Pete Buttigieg is attending a fundraiser on Wednesday with a twist one only encounters in Palm Beach: The two hosts were longtime members of President Donald Trump’s private club, Mar-a-Lago.
The public-facing invitation for the $500-to-$2,800 per head fundraiser does not mention a specific location, merely “The Island of Palm Beach.” The two hosts, personal injury lawyer Bill Bone and longtime Democratic donor Cynthia Friedman, have been fixtures on the Democratic fundraising circuit for years.
Both also frequented Mar-a-Lago for decades and maintained their ties to Trump’s private club well into his presidency.
Buttigieg’s campaign is facing a cash crunch, and he is racing around the country to high-dollar fundraisers like these in order to refill his coffers ahead of Super Tuesday.
The events have become fuel for criticism that Buttigieg is beholden to wealthy elites and is their preferred candidate, with rivals like Sen. Elizabeth Warren (D-Mass.) assailing “billionaires in wine caves” for trying to pick the next president. When a Buttigieg fundraiser explicitly dangled the potential to influence the former South Bend, Indiana, mayor in exchange for donations, even some donors were critical.
This particular fundraiser takes Buttigieg not just to one of the country’s wealthiest enclaves, but to a place where the president has made wealth, influence and access interchangeable — and that goes for Buttigieg’s own boosters.
A trip to Mar-a-Lago can entail unrestrained access to the president, which visitors have leveraged to privately advance their personal causes and powerful business interests.
Nothing suggests that Friedman or Bone have met Trump at Mar-a-Lago since he became president, or that either visited the resort to advance any special interests. And there’s no comparing Buttigieg’s high-dollar fundraisers with the corruption scandals erupting out of Mar-a-Lago, where the line between Trump’s business interests and his policies is virtually nonexistent.
In the most infamous case, a gang of three Mar-a-Lago members that included Marvel CEO Ike Perlmutter used their perch to make policy for the Department of Veterans Affairs.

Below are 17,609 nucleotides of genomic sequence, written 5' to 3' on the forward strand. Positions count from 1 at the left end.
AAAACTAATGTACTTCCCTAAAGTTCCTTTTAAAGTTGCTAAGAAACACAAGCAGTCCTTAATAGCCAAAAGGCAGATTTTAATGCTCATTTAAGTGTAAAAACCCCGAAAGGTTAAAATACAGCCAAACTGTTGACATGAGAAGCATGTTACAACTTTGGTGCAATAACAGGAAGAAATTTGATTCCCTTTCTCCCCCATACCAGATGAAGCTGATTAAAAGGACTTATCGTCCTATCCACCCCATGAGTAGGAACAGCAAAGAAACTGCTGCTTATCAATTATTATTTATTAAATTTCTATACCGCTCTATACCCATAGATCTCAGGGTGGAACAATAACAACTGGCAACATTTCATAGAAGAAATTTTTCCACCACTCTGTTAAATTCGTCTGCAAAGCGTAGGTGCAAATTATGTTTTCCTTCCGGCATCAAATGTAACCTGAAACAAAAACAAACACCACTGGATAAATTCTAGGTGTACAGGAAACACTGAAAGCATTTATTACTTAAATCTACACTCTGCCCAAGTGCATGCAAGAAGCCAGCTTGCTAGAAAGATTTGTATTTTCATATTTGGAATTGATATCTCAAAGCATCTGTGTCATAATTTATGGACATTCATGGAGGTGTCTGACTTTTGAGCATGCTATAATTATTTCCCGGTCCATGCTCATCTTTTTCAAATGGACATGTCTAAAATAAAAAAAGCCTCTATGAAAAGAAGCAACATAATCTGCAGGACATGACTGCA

But it’s a testament to how insular and overlapping the world of ultra-wealthy movers-and-shakers can be, especially in the kind of luxe havens where major donors live and mingle.
Buttigieg’s campaign had not responded to HuffPost by publication time, but the candidate has previously defended holding private, high-dollar fundraisers. “We need the support from everybody who is committed to helping us beat Donald Trump,” he said at the December Democratic debate.
Bone was an Obama donor and a Hillary Clinton supporter in 2016. It is not clear if he’s still a dues-paying member of Mar-a-Lago. His affiliation dates back to at least 2005, when the Palm Beach Post noted he had an active membership.
At an April 2011 Mar-a-Lago bash, Bone reportedly introduced Trump as “the next president of the United States.”
At the time, if Trump came up in political conversations at all, it was because of the outlandish Fox News appearances he used to spread the conspiracy theory that President Barack Obama was Muslim and had no U.S. birth certificate.
Just days before Bone hailed Trump as “the next president,” the reality TV star argued on Bill O’Reilly’s show that Obama’s “real” birth certificate would show that he was Muslim. “A lot of these birthers are just really quality people that just want the truth,” Trump said. “What they do to the birthers is unbelievable.”
As recently as 2018, Bone helped stage an event at Mar-a-Lago where the host committee presented an award to Trump’s commerce secretary, Wilbur Ross. The 700-person event was a fundraiser for the Palm Beach Police Foundation; Bone conducted a charity auction.
Friedman is a longtime Democratic donor who bundled more than $100,000 for Hillary Clinton’s campaign. She is the co-founder of the Women’s Leadership Forum, a network of female Democratic activists.
Her personal interactions with Trump appear more limited and include a 2012 party she hosted for Susan G. Komen for the Cure that Trump attended with his wife Melania.
Friedman, a onetime tennis partner of Marla Maples, Trump’s second wife, was a member of Mar-a-Lago for a quarter-century until December 2018.
After Trump said the 2017 white nationalist rally in Charlottesville, Virginia, featured “very fine people on both sides,” Friedman “actively contemplated leaving” Mar-a-Lago, in the words of author Laurence Leamer. She decided against it, Leamer reported, in order to avoid losing her initiation fee. The fee runs between $100,000 and $200,000.
“She rationalized that if she left she would no longer be able to observe Trump’s actions. She hemmed and hawed for months before deciding to pay her dues for another year,” Leamer wrote in “Mar-a-Lago: Inside the Gates of Power at Donald Trump’s Presidential Palace,” a sneering portrait of Palm Beach culture.
Friedman and Bone did not immediately respond to requests for comment.
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